Neal Stephenson on swordplay, space and depressing SF
Teases computer game, Snow Crash film at Black Hat keynote
Black Hat 2012 Renowned science fiction author Neal Stephenson has given his first keynote address at the Black Hat conference in Las Vegas in which he outlined his ideas for realistic swordplay in gaming, the future of the space program, and how to make science fiction slightly more optimistic.
Stephenson said he'd been a cryptography geek since he was a child, when he'd make invisible ink using lemon juice. His father was involved in signals intelligence for the US government, but after an early foray into email encryption and privacy software, the younger Stephenson now eschews such methods. While technically they work, he said, they are socially unusable for efficient communication, and he was now "relaxed and fatalistic" about online security.
Similarly, he's not a fan of social networking. He now maintains both a public and private Facebook page, but he only got on the network after discovering he had a fan page with over 10,000 fans. He's also joined Twitter in the last few months, but pronounced his disappointment with the medium.
"My dream of Twitter was that it would be full of pithy little haiku-like messages," he told interviewer Brian Krebs. "You do get a few of those, but most of it is just people embedding links that sends you off to some other website, so it doesn't save time or compress bandwidth at all."
He is, however, a hardcore gamer, pronouncing Halo as his relaxation aid of choice. He's even rigged an Xbox controller onto the arms of his elliptical machine so that he can play while working out, which he says helps make the time spent on the machine less boring.
Stephenson is a keen swordsman. He has a collection of weapons, mostly blunted for training purposes, and recently raised half a million dollars on Kickstarter to create a realistic sword fighting computer game. He's now recruiting a small band of geeks to code the system, but said that more money might be needed as "half a million doesn't get you very far in gaming."
He has also acted as a consultant for Blue Origin, Amazon founder Jeff Bezos' private space venture. Stephenson said that he is only tangentially involved these days, but was full of praise for the SpaceX program set up by PayPal co-founder Elon Musk.
Simply building a rocket that works is a phenomenal achievement in itself, he said, but Musk has also overcome some other problems that people don't usually consider. Getting insurance on payloads, for example, is incredibly difficult if you don't have a track record for actuaries to study, and the regulatory issues around launching can be huge.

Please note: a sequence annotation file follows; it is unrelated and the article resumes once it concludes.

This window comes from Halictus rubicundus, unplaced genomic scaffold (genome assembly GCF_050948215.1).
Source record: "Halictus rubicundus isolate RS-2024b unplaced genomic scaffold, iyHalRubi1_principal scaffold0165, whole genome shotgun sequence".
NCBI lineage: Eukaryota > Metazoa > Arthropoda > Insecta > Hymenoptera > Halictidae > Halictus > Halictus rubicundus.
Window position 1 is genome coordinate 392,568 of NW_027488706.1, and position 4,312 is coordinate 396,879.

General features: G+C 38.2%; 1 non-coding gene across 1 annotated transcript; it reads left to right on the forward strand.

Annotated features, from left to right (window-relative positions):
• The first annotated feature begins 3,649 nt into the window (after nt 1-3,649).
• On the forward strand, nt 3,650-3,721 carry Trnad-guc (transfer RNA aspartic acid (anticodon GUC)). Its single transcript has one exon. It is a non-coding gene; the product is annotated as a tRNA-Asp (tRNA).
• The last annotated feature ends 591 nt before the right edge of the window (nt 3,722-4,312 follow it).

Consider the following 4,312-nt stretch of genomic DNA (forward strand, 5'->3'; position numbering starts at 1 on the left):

While private efforts to get into space are proceeding well, Stephenson said that the initial space race "tanked." That, he said, along with a slowing pace of technological advancement, had contributed to the science fiction genre shifting from the optimism of Clarke and Asimov to a darker, more dystopian bent. The first half of the 20th century had seen the development of flight, radio, television, and nuclear power, but lately new developments had been few and far between, he explained.
As part of an effort to get science fiction into a happier mode, he is taking part in a new book of optimistic SF entitled Hieroglyphs. Stephenson's contribution will be a piece about building a 20km tall skyscraper, and he is working on the practical details needed for such a project with the engineering department of the University of Arizona.
With regard to his own novels, Stephenson said he is working with the British filmmaker Joe Cornish as part of long term plans to bring his novel Snow Crash to the silver screen. Overall, however, he said that novels aren't really right for making into films and that short stories translated much more readily to film.
Stephenson said he didn't read science fiction for a long time, citing Heinlein as one of the few authors he read growing up. But in the 1980s he was inspired by the novels of Thomas Pynchon and William Gibson, who he said combined good SF with "respectable literary conventions."
He tries for the same effect in his own work, he said, and also takes care to future-proof his work as much as possible. In his most recent book REAMDE, for example, he removed all mention of iPhones or BlackBerrys and replaced them with the simple word phone, which he says will age better. ®